Telstra quickly backed down following an "intensive investigation" by the Australian Competition & Consumer Commission (ACCC) on the incumbent's registration of 315 900MHz sites on January 31, mostly located in major cities and "inner regional areas."
Australia's competition watchdog, in a statement, said it was concerned that Telstra's registrations of these sites "had the substantial purpose or likely effect of preventing or hindering Optus from deployment of its 5G network and from engaging in competitive conduct in the retail mobile market."
In what was called a "prompt" response to ACCC's competition anxieties, Telstra made a "court-enforceable undertaking" to deregister the sites in question.
"Telstra's undertaking will ensure Optus is not hindered from expanding its 5G rollout, giving more Australians access to a choice of 5G services in regional and metropolitan Australia," said Liz Carver, ACCC Commissioner.
"This is critical as 5G network coverage becomes an increasingly important factor in consumer choice in mobile phones and mobile plans."
ACCC's suspicions about Telstra's motives for its site-registration spree in January seem well founded.
Telstra holds a license for parts of the 900MHz band until June 30, 2024, but before January it was making little use of the spectrum and had not registered a new site since 2016.
On December 9, 2021, however – according to ACCC – Telstra got wind that the Australian Competition & Media Authority would consider early access applications for the unused 900MHz band spectrum, which apparently persuaded it to swing into site-registration action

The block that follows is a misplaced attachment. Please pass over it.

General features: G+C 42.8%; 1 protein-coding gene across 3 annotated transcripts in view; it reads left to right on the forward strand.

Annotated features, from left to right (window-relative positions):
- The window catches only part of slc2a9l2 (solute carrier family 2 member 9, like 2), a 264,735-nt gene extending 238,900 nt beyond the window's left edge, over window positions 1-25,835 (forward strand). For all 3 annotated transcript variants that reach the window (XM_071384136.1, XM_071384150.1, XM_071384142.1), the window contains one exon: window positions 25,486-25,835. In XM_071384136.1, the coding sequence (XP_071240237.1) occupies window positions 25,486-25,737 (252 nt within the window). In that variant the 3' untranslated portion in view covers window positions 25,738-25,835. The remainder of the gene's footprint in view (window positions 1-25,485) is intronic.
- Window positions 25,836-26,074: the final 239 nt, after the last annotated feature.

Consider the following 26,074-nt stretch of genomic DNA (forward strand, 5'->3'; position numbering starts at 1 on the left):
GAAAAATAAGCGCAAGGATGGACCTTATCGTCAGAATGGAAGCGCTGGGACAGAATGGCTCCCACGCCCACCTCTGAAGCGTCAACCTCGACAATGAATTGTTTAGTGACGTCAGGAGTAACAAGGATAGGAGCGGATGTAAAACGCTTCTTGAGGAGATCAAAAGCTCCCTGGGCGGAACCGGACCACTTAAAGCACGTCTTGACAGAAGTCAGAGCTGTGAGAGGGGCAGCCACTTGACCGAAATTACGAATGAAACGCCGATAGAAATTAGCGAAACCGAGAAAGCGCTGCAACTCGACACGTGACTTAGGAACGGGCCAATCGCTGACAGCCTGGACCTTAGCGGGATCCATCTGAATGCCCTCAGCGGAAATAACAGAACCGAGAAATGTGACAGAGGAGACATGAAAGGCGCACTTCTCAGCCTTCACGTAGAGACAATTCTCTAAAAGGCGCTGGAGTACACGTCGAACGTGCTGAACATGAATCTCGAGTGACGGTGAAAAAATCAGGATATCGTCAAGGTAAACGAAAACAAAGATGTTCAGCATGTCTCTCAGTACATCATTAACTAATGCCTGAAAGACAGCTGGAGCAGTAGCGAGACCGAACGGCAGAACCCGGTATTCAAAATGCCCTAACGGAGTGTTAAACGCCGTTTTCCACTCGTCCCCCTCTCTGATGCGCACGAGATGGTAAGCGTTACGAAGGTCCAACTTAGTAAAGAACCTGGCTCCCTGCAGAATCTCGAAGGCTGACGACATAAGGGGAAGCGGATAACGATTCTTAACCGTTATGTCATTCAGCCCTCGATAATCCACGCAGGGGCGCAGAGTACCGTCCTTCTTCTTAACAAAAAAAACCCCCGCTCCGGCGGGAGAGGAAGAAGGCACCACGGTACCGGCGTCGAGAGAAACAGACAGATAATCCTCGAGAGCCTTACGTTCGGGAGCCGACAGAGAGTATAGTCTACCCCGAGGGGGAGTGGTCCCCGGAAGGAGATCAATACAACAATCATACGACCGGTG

Optus is making a concerted push on 900MHz spectrum. In December it acquired 2x25MHz 900MHz license concessions, giving the operator a "a significant uplift" for nationwide 5G coverage.
Although ACCC noted that Telstra subsequently deregistered 153 of the 315 sites, the operator only used a "limited number" of the remaining sites.
Bigger regulatory fish to fry?
Telstra, clearly trying to keep in ACCC's good books, also gave an undertaking "to ensure that its board of directors, CEO and other senior staff are given competition law compliance training."
The operator's eagerness to please comes at a time when its proposed regional RAN sharing deal with TPG Telecom is facing industry pushback. Optus, for one, has fired repeated volleys at the plan, declaring it will reduce competition, deliver higher prices and give Telstra too much control over spectrum.
The regional RAN sharing arrangement – technically known as a multi-operator core network (MOCN) – requires regulatory approval from none other than ACCC.
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— Ken Wieland, contributing editor, special to Light Reading